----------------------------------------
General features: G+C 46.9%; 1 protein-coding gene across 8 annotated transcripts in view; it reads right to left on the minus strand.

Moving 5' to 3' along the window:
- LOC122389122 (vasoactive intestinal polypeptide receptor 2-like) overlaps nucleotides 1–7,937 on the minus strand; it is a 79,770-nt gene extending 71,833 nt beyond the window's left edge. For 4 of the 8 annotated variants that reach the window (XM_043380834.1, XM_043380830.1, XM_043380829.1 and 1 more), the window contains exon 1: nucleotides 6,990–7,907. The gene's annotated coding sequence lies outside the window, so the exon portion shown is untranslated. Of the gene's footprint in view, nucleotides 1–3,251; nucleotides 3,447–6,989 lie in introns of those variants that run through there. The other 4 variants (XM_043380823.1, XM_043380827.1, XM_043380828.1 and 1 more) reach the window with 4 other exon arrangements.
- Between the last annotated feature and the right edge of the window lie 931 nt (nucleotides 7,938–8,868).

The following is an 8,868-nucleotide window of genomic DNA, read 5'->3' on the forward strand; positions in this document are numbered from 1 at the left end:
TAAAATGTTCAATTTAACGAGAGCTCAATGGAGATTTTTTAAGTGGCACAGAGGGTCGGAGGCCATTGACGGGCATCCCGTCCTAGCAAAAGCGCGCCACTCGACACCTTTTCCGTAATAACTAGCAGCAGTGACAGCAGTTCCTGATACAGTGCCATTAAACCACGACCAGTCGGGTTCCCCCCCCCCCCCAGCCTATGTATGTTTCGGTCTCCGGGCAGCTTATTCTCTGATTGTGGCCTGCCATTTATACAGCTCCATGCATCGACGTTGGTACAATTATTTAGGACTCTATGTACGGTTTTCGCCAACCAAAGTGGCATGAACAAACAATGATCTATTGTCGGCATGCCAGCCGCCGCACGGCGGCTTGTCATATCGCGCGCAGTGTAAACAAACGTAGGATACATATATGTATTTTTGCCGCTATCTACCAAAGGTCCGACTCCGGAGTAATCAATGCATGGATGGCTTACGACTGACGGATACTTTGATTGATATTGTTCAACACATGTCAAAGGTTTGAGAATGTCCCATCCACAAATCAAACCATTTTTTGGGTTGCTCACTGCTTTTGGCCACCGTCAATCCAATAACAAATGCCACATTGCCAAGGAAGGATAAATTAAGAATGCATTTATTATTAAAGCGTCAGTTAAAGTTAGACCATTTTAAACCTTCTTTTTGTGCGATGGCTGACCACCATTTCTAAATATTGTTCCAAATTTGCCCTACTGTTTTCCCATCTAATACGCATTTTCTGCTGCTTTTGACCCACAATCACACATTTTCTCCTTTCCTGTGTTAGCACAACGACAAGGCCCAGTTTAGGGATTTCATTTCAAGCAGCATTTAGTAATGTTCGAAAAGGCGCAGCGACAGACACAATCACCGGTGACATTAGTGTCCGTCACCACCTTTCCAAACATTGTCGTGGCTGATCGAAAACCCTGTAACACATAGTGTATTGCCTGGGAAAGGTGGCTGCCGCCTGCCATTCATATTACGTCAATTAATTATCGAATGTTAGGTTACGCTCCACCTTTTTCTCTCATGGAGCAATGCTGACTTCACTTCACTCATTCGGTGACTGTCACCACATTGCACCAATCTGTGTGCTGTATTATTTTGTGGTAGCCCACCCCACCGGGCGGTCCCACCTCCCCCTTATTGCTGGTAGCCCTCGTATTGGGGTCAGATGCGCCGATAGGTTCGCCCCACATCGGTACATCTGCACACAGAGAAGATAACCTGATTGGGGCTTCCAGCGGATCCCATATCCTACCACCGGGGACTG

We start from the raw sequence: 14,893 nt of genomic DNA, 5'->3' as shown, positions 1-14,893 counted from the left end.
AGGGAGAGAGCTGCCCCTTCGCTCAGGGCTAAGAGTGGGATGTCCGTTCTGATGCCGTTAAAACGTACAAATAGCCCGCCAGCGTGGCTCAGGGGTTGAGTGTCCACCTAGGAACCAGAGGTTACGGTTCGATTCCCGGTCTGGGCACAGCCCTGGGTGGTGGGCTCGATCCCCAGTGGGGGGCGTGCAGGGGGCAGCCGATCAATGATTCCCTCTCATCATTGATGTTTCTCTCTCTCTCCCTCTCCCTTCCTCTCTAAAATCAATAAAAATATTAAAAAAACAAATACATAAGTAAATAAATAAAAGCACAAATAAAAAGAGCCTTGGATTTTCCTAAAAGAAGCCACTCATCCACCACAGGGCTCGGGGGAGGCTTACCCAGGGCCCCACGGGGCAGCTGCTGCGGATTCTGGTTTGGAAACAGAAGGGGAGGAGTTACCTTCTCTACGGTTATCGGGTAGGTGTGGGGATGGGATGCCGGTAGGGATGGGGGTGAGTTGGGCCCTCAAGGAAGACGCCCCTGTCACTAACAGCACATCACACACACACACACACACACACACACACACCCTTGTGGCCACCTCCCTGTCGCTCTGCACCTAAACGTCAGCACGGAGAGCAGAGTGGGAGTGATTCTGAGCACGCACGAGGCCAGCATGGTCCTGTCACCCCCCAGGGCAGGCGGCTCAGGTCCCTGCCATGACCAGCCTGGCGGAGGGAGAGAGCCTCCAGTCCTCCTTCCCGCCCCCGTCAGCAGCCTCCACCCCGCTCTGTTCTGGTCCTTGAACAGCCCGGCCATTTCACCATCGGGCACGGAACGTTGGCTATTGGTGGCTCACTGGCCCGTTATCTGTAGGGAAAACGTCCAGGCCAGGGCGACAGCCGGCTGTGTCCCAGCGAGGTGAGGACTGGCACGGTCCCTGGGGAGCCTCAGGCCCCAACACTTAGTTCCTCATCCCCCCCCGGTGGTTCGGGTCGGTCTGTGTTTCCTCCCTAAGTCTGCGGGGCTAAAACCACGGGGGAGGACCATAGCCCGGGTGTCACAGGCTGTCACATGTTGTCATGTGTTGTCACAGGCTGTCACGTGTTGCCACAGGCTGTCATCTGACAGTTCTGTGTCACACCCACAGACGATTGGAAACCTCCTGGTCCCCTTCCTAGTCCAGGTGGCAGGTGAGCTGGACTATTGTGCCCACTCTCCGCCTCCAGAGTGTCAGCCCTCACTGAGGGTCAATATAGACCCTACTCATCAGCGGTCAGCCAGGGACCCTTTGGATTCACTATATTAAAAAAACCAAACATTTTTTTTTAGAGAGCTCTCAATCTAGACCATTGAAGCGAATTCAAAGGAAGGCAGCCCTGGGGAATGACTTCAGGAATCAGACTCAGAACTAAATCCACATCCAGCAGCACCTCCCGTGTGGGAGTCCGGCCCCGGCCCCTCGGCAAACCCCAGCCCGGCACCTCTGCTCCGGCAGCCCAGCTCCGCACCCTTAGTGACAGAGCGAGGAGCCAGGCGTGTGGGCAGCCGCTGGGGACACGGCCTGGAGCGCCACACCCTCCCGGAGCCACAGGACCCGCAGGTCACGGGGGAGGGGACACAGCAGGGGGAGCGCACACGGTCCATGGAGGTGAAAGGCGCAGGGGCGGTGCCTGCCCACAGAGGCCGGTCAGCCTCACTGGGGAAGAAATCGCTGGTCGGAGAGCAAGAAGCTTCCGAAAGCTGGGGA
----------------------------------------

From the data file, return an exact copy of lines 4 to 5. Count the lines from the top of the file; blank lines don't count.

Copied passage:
- Between the last annotated feature and the right edge of the window lie 931 nt (nucleotides 7,938–8,868).

The following is an 8,868-nucleotide window of genomic DNA, read 5'->3' on the forward strand; positions in this document are numbered from 1 at the left end: